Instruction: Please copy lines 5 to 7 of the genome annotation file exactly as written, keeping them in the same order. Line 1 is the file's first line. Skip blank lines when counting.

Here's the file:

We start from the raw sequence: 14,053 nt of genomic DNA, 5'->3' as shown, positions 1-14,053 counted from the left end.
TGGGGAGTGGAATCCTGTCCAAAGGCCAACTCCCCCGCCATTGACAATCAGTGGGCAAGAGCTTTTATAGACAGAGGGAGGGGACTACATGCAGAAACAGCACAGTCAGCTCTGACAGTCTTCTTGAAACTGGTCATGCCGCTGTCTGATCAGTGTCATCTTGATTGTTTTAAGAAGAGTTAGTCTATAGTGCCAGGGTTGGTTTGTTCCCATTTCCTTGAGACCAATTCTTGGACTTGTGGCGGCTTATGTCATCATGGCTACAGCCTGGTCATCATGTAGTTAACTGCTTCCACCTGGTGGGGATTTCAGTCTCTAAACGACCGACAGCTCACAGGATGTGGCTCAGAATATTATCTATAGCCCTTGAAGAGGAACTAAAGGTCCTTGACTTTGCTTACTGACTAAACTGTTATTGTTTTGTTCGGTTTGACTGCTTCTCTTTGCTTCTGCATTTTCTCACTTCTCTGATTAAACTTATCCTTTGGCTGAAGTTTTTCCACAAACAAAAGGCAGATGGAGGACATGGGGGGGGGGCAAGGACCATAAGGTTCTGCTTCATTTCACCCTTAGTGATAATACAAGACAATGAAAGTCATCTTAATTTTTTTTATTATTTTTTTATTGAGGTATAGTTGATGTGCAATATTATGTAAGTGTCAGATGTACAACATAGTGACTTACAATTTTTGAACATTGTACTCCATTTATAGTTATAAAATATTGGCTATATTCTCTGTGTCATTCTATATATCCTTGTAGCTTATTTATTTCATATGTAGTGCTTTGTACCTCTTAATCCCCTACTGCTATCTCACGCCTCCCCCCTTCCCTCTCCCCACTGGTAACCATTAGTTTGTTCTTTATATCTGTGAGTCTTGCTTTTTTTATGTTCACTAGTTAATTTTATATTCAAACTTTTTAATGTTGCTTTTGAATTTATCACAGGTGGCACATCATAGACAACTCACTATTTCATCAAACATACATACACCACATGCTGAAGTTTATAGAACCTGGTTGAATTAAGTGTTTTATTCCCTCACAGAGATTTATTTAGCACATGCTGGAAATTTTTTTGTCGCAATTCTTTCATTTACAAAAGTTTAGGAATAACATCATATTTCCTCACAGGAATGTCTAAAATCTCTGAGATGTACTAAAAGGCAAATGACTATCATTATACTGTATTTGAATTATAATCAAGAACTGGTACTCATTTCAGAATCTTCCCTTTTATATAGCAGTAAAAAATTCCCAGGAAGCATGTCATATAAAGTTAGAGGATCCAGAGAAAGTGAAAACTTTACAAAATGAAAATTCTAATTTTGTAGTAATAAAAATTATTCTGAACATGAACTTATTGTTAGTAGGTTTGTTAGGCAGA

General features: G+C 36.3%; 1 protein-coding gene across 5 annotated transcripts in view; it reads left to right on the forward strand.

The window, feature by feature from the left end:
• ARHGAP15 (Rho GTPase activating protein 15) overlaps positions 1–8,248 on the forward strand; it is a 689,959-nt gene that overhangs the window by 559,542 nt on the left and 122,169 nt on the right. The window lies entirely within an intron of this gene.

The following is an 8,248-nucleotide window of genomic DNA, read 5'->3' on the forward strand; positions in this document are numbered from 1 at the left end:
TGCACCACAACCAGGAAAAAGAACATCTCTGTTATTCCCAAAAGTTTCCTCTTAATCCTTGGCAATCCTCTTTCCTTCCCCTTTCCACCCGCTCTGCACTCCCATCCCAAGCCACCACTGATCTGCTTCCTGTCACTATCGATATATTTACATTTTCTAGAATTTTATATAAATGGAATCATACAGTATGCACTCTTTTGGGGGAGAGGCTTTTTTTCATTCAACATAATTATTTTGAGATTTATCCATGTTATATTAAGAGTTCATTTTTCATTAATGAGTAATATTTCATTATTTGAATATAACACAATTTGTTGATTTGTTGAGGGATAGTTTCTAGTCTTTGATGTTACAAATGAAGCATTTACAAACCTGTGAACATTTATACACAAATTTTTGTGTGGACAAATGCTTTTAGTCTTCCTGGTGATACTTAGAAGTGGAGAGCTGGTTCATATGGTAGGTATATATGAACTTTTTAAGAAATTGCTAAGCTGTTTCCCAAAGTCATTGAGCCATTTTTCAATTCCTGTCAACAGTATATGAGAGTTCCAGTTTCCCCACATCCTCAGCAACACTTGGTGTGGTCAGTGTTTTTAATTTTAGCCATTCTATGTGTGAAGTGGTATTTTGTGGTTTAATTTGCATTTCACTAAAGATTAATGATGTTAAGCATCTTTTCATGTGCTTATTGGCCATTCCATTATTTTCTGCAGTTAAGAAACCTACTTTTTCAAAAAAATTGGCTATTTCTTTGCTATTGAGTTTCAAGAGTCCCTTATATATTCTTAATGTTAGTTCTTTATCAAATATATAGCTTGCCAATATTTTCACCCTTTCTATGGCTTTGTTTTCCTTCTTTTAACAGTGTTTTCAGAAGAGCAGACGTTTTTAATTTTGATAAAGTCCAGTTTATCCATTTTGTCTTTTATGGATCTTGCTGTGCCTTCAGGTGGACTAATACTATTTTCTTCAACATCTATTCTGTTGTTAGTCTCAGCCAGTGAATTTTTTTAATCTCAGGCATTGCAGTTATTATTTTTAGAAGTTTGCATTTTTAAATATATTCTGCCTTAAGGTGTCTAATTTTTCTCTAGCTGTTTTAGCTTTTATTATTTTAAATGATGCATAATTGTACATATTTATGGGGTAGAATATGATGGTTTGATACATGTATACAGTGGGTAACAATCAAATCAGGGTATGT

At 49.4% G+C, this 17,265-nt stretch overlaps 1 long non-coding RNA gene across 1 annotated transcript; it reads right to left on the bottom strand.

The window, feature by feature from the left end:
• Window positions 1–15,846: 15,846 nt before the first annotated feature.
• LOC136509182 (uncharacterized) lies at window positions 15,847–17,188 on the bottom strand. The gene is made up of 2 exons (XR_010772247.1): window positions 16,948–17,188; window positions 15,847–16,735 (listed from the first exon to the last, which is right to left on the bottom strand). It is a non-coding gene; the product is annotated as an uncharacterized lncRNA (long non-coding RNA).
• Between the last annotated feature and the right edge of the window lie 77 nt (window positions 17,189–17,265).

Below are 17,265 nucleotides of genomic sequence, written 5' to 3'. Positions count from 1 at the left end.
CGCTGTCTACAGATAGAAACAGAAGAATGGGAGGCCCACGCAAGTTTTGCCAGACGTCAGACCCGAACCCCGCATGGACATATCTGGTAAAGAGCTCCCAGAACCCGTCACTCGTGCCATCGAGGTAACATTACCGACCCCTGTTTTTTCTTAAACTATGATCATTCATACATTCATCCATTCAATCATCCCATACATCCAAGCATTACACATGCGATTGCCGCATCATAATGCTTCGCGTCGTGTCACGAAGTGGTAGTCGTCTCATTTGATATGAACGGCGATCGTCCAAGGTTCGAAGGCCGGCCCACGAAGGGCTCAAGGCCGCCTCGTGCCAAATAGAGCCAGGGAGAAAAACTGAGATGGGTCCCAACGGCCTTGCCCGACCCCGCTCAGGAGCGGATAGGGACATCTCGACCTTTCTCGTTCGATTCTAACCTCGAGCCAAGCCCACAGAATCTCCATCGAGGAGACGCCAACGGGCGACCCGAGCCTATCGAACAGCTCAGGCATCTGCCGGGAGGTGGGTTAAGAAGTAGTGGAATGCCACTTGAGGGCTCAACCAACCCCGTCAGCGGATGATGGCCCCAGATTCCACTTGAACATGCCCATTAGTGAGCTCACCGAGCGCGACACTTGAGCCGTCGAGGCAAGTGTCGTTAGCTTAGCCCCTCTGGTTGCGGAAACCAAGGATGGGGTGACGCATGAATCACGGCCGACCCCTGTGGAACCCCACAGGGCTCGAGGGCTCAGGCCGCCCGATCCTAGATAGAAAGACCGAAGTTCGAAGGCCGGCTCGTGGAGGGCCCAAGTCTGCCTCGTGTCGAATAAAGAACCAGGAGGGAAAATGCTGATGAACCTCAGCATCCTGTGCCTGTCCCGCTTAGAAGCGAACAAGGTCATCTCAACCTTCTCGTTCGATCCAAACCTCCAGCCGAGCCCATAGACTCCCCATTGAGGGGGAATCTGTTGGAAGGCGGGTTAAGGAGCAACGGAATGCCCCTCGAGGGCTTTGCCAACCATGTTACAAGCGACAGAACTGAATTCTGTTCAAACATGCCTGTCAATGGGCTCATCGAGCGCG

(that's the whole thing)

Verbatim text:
• ARHGAP15 (Rho GTPase activating protein 15) overlaps positions 1–8,248 on the forward strand; it is a 689,959-nt gene that overhangs the window by 559,542 nt on the left and 122,169 nt on the right. The window lies entirely within an intron of this gene.

The following is an 8,248-nucleotide window of genomic DNA, read 5'->3' on the forward strand; positions in this document are numbered from 1 at the left end:
TGCACCACAACCAGGAAAAAGAACATCTCTGTTATTCCCAAAAGTTTCCTCTTAATCCTTGGCAATCCTCTTTCCTTCCCCTTTCCACCCGCTCTGCACTCCCATCCCAAGCCACCACTGATCTGCTTCCTGTCACTATCGATATATTTACATTTTCTAGAATTTTATATAAATGGAATCATACAGTATGCACTCTTTTGGGGGAGAGGCTTTTTTTCATTCAACATAATTATTTTGAGATTTATCCATGTTATATTAAGAGTTCATTTTTCATTAATGAGTAATATTTCATTATTTGAATATAACACAATTTGTTGATTTGTTGAGGGATAGTTTCTAGTCTTTGATGTTACAAATGAAGCATTTACAAACCTGTGAACATTTATACACAAATTTTTGTGTGGACAAATGCTTTTAGTCTTCCTGGTGATACTTAGAAGTGGAGAGCTGGTTCATATGGTAGGTATATATGAACTTTTTAAGAAATTGCTAAGCTGTTTCCCAAAGTCATTGAGCCATTTTTCAATTCCTGTCAACAGTATATGAGAGTTCCAGTTTCCCCACATCCTCAGCAACACTTGGTGTGGTCAGTGTTTTTAATTTTAGCCATTCTATGTGTGAAGTGGTATTTTGTGGTTTAATTTGCATTTCACTAAAGATTAATGATGTTAAGCATCTTTTCATGTGCTTATTGGCCATTCCATTATTTTCTGCAGTTAAGAAACCTACTTTTTCAAAAAAATTGGCTATTTCTTTGCTATTGAGTTTCAAGAGTCCCTTATATATTCTTAATGTTAGTTCTTTATCAAATATATAGCTTGCCAATATTTTCACCCTTTCTATGGCTTTGTTTTCCTTCTTTTAACAGTGTTTTCAGAAGAGCAGACGTTTTTAATTTTGATAAAGTCCAGTTTATCCATTTTGTCTTTTATGGATCTTGCTGTGCCTTCAGGTGGACTAATACTATTTTCTTCAACATCTATTCTGTTGTTAGTCTCAGCCAGTGAATTTTTTTAATCTCAGGCATTGCAGTTATTATTTTTAGAAGTTTGCATTTTTAAATATATTCTGCCTTAAGGTGTCTAATTTTTCTCTAGCTGTTTTAGCTTTTATTATTTTAAATGATGCATAATTGTACATATTTATGGGGTAGAATATGATGGTTTGATACATGTATACAGTGGGTAACAATCAAATCAGGGTATGT